A long forgotten 30 odd years each.
Very, very dated morning news programmes.
The first breakfast TV shows in British history.
Why were they so good?
To be frank, they weren’t.
To say both had teething problems would be to underestimate the financial and personal wars that ensued.
They must have sounded like good ideas at the time?
Yes, they were top-class homages to American networked morning shows.
Soothing, a bit shallow and generally cheesy, then?
Who were the stars?
Selina Scott joined nice “uncle” Frank Bough on BBC1’s Breakfast Time from January 17, 1983.
And on ITV?
The Famous Five – Rippon, Parkinson, Frost, Kee and Ford.
So what happened?
The BBC kicked off with a mix of news, sport and funnies, introduced by Bough and Scott.
No, Bough. Scott was a smooth-as-silk Princess Diana clone who wore rather funny nanny-style dresses.
Wasn’t there a funny lady who looked like an enthusiastic cucumber?
I think you’re referring to Diana Moran, aka the Green Goddess. She became the real star even though Nick Ross was on hand to add gravitas.
Tell me more about the Goddess.
Diana Moran was our answer to Jane Fonda.
Of course. But we still felt those burns.
She wasn’t famous, then?
Not really. BBC bosses saw her working on HTV in her green gear and snapped her up.
What about TV-am?
Its first broadcast was in February 1983. David Frost promised viewers a bowl full of news and showbizz. Fellow TV-am man Peter Jay said he had a “mission to explain”.
But it all turned sour?
And bitter. The ratings went soggy.
Peter Jay quit after only six weeks. By April, Anna Ford and Angela Rippon were sacked. Robert Kee and Michael Parkinson stuck around.
But didn’t TV-am survive?
Yes it did. A then little-known TV exec called Greg Dyke decided to introduce Roland Rat.
Don’t tell me it worked.
He was the rat’s whiskers. Anne Diamond arrived with that very pleasant chap Nick Owen.
They had Selina and Frank trapped. When Roland and his pal Kevin the gerbil appeared in the school holidays in April 1983 ratings rose by a whopping 52%. Anne and Nick owe an awful lot to those puppets.
Didn’t Frank have a spot of bother in 1987?
Indeed he did, but you’ll have to do your own research on that.
Want some coke with that rum, Frank? Mr Bough can’t talk to you now, he’s a bit tied up.
That’s the first time a rat has joined a sinking ship.
Not to be confused with:
Breakfast with Frost, Today, Farming Today, The Rat Catchers.
Movie Tens: James Dean
Even sixty years plus after his death actor James Dean continues to fascinate, here are ten facts you may not know about the iconic star.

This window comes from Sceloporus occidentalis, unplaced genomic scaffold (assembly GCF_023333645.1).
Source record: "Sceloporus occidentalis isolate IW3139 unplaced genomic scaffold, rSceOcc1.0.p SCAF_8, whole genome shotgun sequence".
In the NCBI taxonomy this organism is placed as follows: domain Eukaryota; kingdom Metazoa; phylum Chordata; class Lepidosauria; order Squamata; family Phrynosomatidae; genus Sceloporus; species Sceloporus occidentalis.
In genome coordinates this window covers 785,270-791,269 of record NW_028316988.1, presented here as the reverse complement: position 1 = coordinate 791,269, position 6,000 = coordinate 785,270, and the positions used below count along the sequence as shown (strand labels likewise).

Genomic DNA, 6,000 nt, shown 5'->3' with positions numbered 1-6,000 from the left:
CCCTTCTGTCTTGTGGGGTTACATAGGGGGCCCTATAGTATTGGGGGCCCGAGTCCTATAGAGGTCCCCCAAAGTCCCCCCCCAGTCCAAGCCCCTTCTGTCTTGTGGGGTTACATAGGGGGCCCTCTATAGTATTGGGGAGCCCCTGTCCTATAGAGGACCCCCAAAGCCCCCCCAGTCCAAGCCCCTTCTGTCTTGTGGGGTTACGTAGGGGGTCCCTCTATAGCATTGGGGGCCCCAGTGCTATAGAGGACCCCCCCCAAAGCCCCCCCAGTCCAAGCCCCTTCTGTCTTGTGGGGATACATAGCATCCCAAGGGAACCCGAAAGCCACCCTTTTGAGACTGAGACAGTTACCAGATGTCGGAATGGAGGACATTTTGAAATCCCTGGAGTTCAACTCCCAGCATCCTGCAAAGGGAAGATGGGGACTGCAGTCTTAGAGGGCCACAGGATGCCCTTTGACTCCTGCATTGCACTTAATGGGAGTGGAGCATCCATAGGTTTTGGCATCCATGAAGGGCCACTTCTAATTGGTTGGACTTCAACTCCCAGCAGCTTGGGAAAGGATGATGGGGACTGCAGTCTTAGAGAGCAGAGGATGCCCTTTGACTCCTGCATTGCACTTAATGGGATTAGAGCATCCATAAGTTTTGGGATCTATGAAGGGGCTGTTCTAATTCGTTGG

James Dean was nominated for two posthumous Best Actor Oscars: In 1956, for East of Eden (he lost to Ernest Borgnine in Marty), and in 1957 for Giant (he lost to Yul Brynner in The King and I).
Jimmy was not speeding when he was killed on California’s Highway 466. (He was struck head-on by a Ford station wagon, driven by Donald Turnupseed, 23. ) Although Dean had received a speeding ticket an hour earlier, it has since been proven he was actually driving 60 to 65 mph when the accident occurred.
Jimmy was set to star in two films at the time of his death: The Left-Handed Gun: Billy the Kid’s Story and Somebody Up There Likes Me, about the life of boxer Rocky Graziano. Both roles were filled by Dean competitor Paul Newman.
Jimmy often referred to himself as “the little bastard,” a name he had painted on the back of his Porsche Spyder days before his death.
In November 1951, struggling actor Dean worked as an offscreen stunt tester on the N.Y.-based TV game show Beat the Clock.
Before his three starring film roles, Jimmy had bit parts in Fixed Bayonets, Sailor Beware and Has Anybody Seen My Gal?
Rumors have always run rampant that Jimmy had homosexual relationships. When asked about it, he answered enigmatically, “Well, I’m certainly not going to go through life with one hand tied behind my back.”
Jimmy’s famous red jacket from Rebel was purchased from Mattson’s department store on Hollywood Boulevard. Following his death, the store hiked the price on the jackets to a then exorbitant $22.95. Warner Bros. actually bought two of them for filming. Afterward, Jimmy gave one to his friend, composer Leonard Rosenman, who wore it until it fell apart. Nobody knows what happened to the other.
A week before his death, Jimmy ran into one of his favorite actors, Alec Guinness, at Hollywood’s Villa Capri. When an excited Dean showed Guinness his new Porsche Spyder, the British star begged him to get rid of it, saying Dean wouldn’t live long if he kept the car.
When Jimmy finally met his idol, Marlon Brando, at a party, he acted so strangely Brando told Leonard Rosenman that Jimmy needed to see a psychiatrist. Jimmy was already in therapy at the time.